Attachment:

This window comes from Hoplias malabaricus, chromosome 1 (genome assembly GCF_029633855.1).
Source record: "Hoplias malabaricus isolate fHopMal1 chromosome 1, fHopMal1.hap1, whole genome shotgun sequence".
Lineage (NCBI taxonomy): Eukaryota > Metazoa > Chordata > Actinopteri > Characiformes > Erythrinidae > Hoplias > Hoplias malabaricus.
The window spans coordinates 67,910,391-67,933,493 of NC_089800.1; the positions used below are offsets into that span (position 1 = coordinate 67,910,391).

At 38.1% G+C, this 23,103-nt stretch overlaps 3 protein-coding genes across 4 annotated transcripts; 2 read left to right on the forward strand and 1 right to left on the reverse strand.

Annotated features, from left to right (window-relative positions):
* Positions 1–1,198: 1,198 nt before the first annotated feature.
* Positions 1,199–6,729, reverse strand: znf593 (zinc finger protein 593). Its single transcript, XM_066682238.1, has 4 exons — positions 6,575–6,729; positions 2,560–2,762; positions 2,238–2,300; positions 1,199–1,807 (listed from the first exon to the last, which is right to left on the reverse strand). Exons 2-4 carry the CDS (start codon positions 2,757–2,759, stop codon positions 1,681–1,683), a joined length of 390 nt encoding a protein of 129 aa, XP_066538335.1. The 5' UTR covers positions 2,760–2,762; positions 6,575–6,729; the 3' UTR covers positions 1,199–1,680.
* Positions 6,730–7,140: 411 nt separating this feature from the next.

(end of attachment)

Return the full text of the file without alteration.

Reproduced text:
This window comes from Hoplias malabaricus, chromosome 1 (genome assembly GCF_029633855.1).
Source record: "Hoplias malabaricus isolate fHopMal1 chromosome 1, fHopMal1.hap1, whole genome shotgun sequence".
Lineage (NCBI taxonomy): Eukaryota > Metazoa > Chordata > Actinopteri > Characiformes > Erythrinidae > Hoplias > Hoplias malabaricus.
The window spans coordinates 67,910,391-67,933,493 of NC_089800.1; the positions used below are offsets into that span (position 1 = coordinate 67,910,391).

At 38.1% G+C, this 23,103-nt stretch overlaps 3 protein-coding genes across 4 annotated transcripts; 2 read left to right on the forward strand and 1 right to left on the reverse strand.

Annotated features, from left to right (window-relative positions):
* Positions 1–1,198: 1,198 nt before the first annotated feature.
* Positions 1,199–6,729, reverse strand: znf593 (zinc finger protein 593). Its single transcript, XM_066682238.1, has 4 exons — positions 6,575–6,729; positions 2,560–2,762; positions 2,238–2,300; positions 1,199–1,807 (listed from the first exon to the last, which is right to left on the reverse strand). Exons 2-4 carry the CDS (start codon positions 2,757–2,759, stop codon positions 1,681–1,683), a joined length of 390 nt encoding a protein of 129 aa, XP_066538335.1. The 5' UTR covers positions 2,760–2,762; positions 6,575–6,729; the 3' UTR covers positions 1,199–1,680.
* Positions 6,730–7,140: 411 nt separating this feature from the next.